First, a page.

” A grin tugged at her lips. “Where are we now?” “We’re near Whitechapel.” Camille made the declaration with all the enthusiasm of a child who saw only an adventure with none of the danger. “Whitechapel!” “Trust me, August, you won’t be disappointed.” “It’s not my disappointment I’m concerned about.” Thank God she had come along. Someone had to keep Camille from her own self-destruction. “I brought a footman along for protection.” Not comforted in the least, August reached up to rap on the trapdoor to direct the driver to take them back home but the vehicle came to an abrupt halt before she could. They were in the middle of a dark, nondescript street surrounded by deserted buildings.

A huge warehouse loomed across the road. One of its large doors had been thrown open to reveal a crowd of rough-looking people mingling beneath a swirling cloud of cigarette smoke. Some of the men had their shirtsleeves rolled up as if they had come in from a day of labor, while the few women she could see were wearing gowns that were less than respectable. She had the sneaking suspicion that they had arrived at their destination. “Are you mad? We could be killed in that crowd.” Camille shook her head. “We’ll be fine. You’ve been sheltered too long. Besides, I said near Whitechapel.” August knew she looked stunned when Camille laughed and continued, “On this side of town I am not a duchess and you are not one of the Crenshaw heiresses.

We are no one. Make up any name you’d like. I’m partial to Delilah. Only, please, pick something that’s not boring. No Annes, Marys, or Sarahs.” August had no intention of assuming any identity. If it were found out that she had traipsed across town in the middle of the night, her reputation would be ruined. Not that she cared much for that—marriage was not in her immediate future—but Crenshaw Iron Works could suffer. However, before she could respond, the carriage door was opened by Camille’s footman. He cut a lithe figure in a dark suit with strong shoulders, a kind face, and light brown hair.

He’d helped them into the carriage back in Mayfair before taking his post. His gaze gentled when it settled on Camille, whose face lit up when she saw him, her eyes lingering on his as she gave him her hand. He looked at her as if no one else existed, and in that moment, August was certain that no one else did exist for him. He was obviously smitten. Despite how inappropriate it was, August felt a twinge of longing in the pit of her stomach. No one had ever looked at her that way. No one probably ever would. Once he helped Camille out of the carriage, he managed to pull himself away long enough to offer his hand to August. The pungent odors of fish, damp earth, and decay indicated they were near the river. This was a terrible idea, but they were here, and Camille wouldn’t be dissuaded.

Sighing, she took his offered hand and disembarked. “Have you been here before?” Camille shook her head and stood on the tips of her toes as if to get a better look into the large brick building across the crumbling road. “No, but doesn’t it look exciting?” It didn’t look exciting at all. In her work with her family’s company, she was often charged with evaluating the possible rewards of taking on a particular new investment. She was very good at identifying risk, and this had danger written all over it. If this were a business proposal that had crossed her desk, she would have written R-E-J-E-C-T in block lettering across the top and underlined it twice. The footman turned and pulled out a small drawstring purse from inside his coat to pay the driver. August took the opportunity to lean in to Camille. “Are you and he . involved?” The idea seemed far-fetched, but that look had been full of things August shouldn’t have witnessed.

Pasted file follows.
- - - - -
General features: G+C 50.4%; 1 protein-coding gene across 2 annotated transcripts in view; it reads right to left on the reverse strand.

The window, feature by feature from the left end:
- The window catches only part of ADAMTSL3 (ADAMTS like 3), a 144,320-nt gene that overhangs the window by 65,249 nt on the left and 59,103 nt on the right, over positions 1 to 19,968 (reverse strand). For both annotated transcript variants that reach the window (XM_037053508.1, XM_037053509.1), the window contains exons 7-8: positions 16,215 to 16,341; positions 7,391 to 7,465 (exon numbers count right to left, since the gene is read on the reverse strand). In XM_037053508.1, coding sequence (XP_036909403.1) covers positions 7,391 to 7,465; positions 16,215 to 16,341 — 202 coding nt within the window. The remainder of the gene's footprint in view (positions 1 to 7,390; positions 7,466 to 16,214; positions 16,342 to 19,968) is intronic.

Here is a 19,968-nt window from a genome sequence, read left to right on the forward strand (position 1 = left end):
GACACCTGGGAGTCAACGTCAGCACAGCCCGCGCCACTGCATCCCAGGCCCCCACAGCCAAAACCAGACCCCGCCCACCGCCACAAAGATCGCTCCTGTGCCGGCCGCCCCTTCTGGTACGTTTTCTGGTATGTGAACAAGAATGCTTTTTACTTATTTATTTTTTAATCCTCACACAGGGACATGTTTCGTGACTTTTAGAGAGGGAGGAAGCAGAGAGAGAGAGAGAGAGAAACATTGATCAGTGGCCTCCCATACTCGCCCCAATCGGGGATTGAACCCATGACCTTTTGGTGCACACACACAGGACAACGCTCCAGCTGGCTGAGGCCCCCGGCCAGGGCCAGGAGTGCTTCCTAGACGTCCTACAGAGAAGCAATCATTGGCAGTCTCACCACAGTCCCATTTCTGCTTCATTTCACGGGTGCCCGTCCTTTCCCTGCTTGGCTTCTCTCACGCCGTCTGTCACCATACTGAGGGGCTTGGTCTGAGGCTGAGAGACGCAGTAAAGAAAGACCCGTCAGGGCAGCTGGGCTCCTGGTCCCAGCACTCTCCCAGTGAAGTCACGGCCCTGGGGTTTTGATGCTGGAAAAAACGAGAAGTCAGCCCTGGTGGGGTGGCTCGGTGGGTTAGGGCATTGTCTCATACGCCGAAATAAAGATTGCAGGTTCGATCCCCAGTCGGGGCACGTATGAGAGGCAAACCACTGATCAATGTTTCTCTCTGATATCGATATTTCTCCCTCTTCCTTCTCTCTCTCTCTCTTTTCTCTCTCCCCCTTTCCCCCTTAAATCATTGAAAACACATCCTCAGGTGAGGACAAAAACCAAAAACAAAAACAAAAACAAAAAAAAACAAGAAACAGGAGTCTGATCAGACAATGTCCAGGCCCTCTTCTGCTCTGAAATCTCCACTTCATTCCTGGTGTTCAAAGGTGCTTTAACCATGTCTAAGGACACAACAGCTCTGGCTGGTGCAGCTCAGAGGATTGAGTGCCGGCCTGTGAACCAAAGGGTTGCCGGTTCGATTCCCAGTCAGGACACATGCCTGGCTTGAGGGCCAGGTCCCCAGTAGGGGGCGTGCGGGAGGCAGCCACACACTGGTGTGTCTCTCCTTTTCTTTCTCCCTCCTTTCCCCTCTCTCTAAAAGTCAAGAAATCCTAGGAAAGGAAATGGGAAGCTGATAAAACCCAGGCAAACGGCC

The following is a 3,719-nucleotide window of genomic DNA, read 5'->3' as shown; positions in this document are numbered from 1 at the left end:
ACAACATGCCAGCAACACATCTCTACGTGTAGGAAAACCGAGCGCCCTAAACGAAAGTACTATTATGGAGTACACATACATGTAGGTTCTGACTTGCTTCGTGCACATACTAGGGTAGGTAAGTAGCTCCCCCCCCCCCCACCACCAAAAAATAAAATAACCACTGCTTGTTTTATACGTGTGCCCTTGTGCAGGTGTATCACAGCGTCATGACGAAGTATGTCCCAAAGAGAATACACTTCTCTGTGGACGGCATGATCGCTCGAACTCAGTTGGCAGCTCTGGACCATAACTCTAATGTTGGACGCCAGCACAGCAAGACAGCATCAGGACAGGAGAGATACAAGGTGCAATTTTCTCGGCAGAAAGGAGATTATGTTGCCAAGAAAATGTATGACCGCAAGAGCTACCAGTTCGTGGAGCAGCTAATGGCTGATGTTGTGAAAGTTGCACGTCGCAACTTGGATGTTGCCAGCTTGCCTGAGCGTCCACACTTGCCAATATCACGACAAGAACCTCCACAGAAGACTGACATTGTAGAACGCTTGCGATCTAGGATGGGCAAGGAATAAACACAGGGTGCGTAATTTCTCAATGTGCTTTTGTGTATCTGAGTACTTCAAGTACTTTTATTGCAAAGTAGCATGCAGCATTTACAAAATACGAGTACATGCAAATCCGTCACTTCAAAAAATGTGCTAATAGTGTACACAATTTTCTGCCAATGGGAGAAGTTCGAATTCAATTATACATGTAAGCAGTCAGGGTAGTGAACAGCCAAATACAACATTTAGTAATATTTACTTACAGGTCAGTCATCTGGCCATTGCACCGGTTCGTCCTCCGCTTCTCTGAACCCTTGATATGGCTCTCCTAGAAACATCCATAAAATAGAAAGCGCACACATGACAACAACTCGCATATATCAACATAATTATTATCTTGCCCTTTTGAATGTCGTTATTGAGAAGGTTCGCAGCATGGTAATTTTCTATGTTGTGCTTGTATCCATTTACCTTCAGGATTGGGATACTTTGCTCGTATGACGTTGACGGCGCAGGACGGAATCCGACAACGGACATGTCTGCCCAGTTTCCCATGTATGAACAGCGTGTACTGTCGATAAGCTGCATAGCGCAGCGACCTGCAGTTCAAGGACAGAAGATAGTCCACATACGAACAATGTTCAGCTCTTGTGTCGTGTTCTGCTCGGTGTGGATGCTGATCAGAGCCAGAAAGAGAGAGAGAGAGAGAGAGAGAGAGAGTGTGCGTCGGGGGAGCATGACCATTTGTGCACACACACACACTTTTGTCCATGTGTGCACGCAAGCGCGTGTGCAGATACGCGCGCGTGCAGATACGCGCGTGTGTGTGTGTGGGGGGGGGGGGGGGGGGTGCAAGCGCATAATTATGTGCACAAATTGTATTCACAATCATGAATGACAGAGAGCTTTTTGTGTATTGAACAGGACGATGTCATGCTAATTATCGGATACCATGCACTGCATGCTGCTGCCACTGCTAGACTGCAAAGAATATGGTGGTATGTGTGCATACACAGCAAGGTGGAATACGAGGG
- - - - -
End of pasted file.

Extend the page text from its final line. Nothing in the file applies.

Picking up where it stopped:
Camille laughed, but it lacked humor. Her hungry gaze roved over his athletic form in admiration as she spoke, “Henry? Not like you mean. Hereford made it quite clear that I must give him a child before he’ll tolerate anything like that.” August gaped. “You spoke with the duke about this?” “On the contrary. He spoke to me about it on our first day home when he informed me that he planned to carry on with his mistress regardless of my feelings on the matter. He said that I was free to do the same discreetly, but only after he had his child.” At the blank look August gave her, she shrugged. “It is how things are done here.” August drew back in shock, not so much at the words but at the bitterness in Camille’s eyes.

It had been clear from the beginning that theirs would not be a love match, but to have her feelings so callously disregarded by her husband had to smart. August understood then what this outing was all about. It was Camille’s way of rebelling against the unfairness of her fate. It was irresponsible and dangerous, but it was all she had. At least she’d had the foresight to bring her footman for protection. In many ways, this reinforced August’s own views toward marriage. It wasn’t worth the loss of independence. She worked with her brother and father running Crenshaw Iron Works, and she wasn’t yet willing to give that up for what Camille described. No husband on earth would be willing to allow her to keep working like she wanted. “I am so sorry, Camille.

How horrid that sounds.” “It’s not that terrible.” Her friend waved away her concern and glanced back toward the warehouse. “So far he’s only been able to complete the act a handful of times. It was over quickly.”